There have been a great deal of discussions over honor killings in both India and Pakistan but India has taken more effective legal action including awarding death penalty to the perpetrators as well as their accomplices. In Pakistan, on the other hand, there is a culture of impunity. Police reports may be filed on many of those honor killings, but often there is little or no follow-up especially in the rural and tribal areas of the country.
In some rural areas, the male-dominated tribal council decides local affairs and the council's executive decisions have greater importance over state legislations. At the heart of the successive Pakistani governments' failure to take effective steps to end the practice of honor killings lies corruption and weak political institutions in Pakistan. Human rights activists led by Asma Jahangir who died in 2018 and her sibling Hina Jilani had been advocating for reform for a long time to end the practice of honor killings in Pakistan but with not much effect.
The prevalence of the age-old practice in Pakistan highlights one thing quite clearly and that is the systematic failure of the Pakistani government in guaranteeing fundamental human rights to women. In neighboring Afghanistan, "honor" crimes including many other forms of violence against women are also quite high and there is also a culture of impunity there like in Pakistan. In some cases in Afghanistan, that culture is even more profoundthan in Pakistan.
The practice of honor killing has no place in Islam. In fact, killing a Muslim unlawfully is a serious matter and a grave crime in Islam. Based on this principle, honor killing is a "transgression and wrongdoing" because it is killing one who does not deserve to be killed. To the utter shock and surprise of millions of people, honor killings have also occurred in Western countries including Canada, France, Germany and the U.K. But those killings have taken placewithin their immigrant communities.
Canada witnessed a number of high-profile honor killings which sparked an intense debate within the Canadian society over such horrific acts as well as the culture of certain immigrant communities where this practice came from. These extrajudicial killings raised huge alarm for obvious reasons in Canadian society andactually they became such a pressing issue that ultimately the Canadian government had to intervene.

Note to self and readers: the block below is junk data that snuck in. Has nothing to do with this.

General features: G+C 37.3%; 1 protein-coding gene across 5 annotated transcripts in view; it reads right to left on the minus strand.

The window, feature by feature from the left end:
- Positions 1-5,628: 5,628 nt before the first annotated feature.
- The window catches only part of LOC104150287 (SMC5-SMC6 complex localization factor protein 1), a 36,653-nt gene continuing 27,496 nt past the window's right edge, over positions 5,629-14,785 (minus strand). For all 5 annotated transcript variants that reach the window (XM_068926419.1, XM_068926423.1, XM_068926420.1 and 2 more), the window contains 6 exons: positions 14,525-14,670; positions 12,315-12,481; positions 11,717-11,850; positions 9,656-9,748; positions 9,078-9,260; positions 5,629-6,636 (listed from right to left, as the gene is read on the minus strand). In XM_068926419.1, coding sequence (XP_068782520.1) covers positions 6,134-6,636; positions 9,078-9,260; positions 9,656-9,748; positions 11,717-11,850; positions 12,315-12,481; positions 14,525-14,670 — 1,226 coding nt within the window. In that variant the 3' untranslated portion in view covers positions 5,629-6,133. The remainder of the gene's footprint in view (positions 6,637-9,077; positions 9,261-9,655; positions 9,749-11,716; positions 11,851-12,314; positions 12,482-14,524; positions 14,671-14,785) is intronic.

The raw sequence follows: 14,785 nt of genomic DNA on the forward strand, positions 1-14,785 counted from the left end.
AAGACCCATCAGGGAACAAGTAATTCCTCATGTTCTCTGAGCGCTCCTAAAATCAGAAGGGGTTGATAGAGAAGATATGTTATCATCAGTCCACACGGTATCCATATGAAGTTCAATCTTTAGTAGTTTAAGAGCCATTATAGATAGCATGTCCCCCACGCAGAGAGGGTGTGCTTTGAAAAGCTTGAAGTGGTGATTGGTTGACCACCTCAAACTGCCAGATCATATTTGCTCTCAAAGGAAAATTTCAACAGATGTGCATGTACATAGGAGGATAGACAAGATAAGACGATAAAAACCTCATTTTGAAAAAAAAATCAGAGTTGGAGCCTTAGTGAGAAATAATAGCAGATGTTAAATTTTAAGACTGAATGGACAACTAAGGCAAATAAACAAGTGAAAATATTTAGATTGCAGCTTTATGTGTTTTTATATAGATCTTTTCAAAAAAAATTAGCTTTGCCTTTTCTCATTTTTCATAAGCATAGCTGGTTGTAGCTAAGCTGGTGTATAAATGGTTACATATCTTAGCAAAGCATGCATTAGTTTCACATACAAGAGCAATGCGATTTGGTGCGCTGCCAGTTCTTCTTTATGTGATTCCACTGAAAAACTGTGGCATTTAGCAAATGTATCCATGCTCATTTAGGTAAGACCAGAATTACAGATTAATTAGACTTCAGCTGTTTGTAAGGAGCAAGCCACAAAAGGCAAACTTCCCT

Being appalled by those gruesome murders and other violence, Canadian government spoke out and made a categorical mention in the Canadian citizenship study guide about such acts. "Canada's openness and generosity do not extend to barbaric cultural practices that tolerate spousal abuse, honor killings, female genital mutilation, forced marriage or other gender-based violence." Under the existing Pakistani law, all honor killings should be prosecuted just like ordinary murders in Pakistan but police and prosecutors often turn a blind eye to them -- due to corruption.
However, laws alone are not enough to put an end to the centuries-old practice of honor killings in Pakistan. There is a need for creating awareness among the people against such practices. The tribal societies of Pakistan which are mostly responsible for honor killings must also be radically reformed.And the sooner the better. The country has already lost too many lives.
The writer is a Toronto-based journalist who also writes for the Toronto Sun and Canada's Postmedia Network